Credit Score

Fixing the Errors On Your Credit Score

By: stefano sandano

A 2005 research report found that 25% of all credit reports contain errors serious enough to cause consumers to be denied credit, a loan, an apartment, and even a job. That's reason enough to scour every inch of every credit report you're entitled to. Check them all because although the agencies are collecting very similar data, one error at one credit agency, even if it
doesn't show up at the other two, can dent your credit worthiness.

How, though, do you deal with the bureaucracy of erasing the errors on your credit report?

A credit score is a number typically between 300 and 850, based on a statistical analysis of a person's credit files, to represent the creditworthiness of that person, which is the likelihood that the person will pay his or her bills. A credit score is primarily based on credit report information, typically from the three major credit reporting agencies.

Lenders, such as banks and credit card companies, use credit scores to evaluate the potential risk posed by lending money to consumers and to mitigate losses due to bad debt. Lenders use credit scores to determine who qualifies for a loan, at what interest rate, and what credit limits. The use of credit or identity scoring prior to authorizing access or granting credit is an implementation of a trusted system. While the most widely known score in the United States is FICO (which is most widely used in the mortgage industry), there are many others, such as NextGen, VantageScore and the CE Score.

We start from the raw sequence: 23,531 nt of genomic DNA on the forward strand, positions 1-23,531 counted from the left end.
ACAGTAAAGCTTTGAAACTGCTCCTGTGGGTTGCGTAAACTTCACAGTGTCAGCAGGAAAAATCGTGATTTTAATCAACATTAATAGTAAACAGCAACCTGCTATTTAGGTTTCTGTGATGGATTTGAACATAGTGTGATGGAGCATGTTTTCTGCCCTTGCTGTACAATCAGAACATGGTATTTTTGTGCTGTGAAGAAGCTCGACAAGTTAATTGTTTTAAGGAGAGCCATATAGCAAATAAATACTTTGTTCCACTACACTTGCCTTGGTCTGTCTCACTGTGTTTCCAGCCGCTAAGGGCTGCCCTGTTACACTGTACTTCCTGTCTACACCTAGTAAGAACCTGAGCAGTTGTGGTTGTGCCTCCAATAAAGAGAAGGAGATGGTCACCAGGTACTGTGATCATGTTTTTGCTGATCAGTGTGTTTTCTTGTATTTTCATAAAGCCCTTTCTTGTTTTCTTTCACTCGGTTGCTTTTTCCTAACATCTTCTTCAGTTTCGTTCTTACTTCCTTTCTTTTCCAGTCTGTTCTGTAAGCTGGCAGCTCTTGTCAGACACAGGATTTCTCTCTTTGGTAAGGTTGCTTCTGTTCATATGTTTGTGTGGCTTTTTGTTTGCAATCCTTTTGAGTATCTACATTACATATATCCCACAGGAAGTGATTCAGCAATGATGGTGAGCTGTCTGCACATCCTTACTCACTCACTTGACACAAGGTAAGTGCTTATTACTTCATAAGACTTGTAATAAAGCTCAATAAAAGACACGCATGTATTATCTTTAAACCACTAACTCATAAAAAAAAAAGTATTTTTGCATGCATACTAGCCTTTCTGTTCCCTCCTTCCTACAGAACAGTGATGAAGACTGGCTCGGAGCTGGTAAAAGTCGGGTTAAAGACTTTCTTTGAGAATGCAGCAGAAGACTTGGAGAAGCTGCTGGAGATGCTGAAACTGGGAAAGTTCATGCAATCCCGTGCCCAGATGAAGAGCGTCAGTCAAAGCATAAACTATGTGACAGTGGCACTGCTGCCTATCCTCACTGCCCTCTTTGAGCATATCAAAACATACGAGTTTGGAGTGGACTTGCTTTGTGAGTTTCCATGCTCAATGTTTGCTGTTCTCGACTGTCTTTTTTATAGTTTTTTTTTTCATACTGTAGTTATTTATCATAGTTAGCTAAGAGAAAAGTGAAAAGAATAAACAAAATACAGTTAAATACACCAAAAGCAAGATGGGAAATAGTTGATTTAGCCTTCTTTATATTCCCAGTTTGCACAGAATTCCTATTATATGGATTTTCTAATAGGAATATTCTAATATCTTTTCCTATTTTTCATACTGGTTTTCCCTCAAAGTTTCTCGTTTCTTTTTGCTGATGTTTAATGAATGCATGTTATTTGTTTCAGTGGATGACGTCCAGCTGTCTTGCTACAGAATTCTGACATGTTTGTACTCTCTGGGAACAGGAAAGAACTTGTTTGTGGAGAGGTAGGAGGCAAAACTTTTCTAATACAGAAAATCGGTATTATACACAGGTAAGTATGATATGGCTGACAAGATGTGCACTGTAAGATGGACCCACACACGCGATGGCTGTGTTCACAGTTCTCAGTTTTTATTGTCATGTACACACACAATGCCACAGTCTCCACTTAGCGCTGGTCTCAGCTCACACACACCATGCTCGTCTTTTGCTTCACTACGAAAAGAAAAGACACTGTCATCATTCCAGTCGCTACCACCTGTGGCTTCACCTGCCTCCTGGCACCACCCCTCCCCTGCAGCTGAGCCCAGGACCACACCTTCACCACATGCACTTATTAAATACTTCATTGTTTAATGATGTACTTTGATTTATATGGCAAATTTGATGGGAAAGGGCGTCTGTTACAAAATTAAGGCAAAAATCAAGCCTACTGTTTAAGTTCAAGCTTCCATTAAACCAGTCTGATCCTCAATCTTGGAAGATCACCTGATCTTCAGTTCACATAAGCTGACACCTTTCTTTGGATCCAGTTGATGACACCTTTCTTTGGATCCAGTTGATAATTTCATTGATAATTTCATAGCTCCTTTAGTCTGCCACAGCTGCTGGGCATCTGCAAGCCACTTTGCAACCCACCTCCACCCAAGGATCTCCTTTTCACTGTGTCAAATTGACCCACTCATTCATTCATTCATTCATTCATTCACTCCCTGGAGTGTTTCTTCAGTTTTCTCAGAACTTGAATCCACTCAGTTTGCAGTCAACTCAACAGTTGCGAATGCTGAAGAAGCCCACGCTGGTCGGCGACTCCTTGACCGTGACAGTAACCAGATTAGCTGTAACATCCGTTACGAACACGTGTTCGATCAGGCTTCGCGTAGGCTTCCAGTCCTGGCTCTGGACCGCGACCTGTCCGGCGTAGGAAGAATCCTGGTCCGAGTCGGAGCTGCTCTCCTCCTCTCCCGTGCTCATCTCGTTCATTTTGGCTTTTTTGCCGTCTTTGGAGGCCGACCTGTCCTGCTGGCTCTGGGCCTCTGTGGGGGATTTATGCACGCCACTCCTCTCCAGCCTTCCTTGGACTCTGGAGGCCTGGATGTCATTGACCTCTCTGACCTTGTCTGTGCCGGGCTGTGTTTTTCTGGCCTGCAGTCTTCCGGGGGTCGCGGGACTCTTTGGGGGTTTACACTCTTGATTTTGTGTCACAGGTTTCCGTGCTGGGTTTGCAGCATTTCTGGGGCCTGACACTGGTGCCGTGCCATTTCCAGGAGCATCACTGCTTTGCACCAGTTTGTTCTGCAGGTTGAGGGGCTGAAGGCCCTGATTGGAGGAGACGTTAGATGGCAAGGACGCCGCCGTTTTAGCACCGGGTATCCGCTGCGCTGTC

Starting to Fix Your Credit Score 

Start by gathering whatever documentation you can to prove your claim. Contact the lender that dinged your credit;you're seeking information on the source of the disputed charge. It could be something as simple as a typo in a Social Security number.

However, the credit-reporting agency does have an obligation under the Fair Credit Reporting Act to correct errors. So this is where you should concentrate your efforts. Alert the credit-reporting agency of the error. You can dispute the error online with the three credit-reporting agencies,or in writing.

Pay off your debt. rather than shift it into other cards. This seems quirky, but if you have $2,000 spread across five cards currently, realigning that balance onto just two cards and then closing the other three could actually lower your credit
score. Here's why: Say the combined credit limit of those five cards is $10,000. Your balance represents 20% of your available credit. But if you cancel three, and this means your combined credit falls to $5,000, your balance now represents 40% of your available credit. This relatively high number can hurt your credit score.

Credit Score Error 

Never apply for store-branded credit cards just to get the immediate discount. Increasing the amount of available credit lowers your score since it shows lenders that you have the ability to go out and in a fit of binge shopping pile on a ton of debt, which might leave you unable to pay this new debt you're looking to take on.

 If you plan to apply for a mortgage or even a credit card, it pays to have the best credit report possible. You can find out more about personal finance

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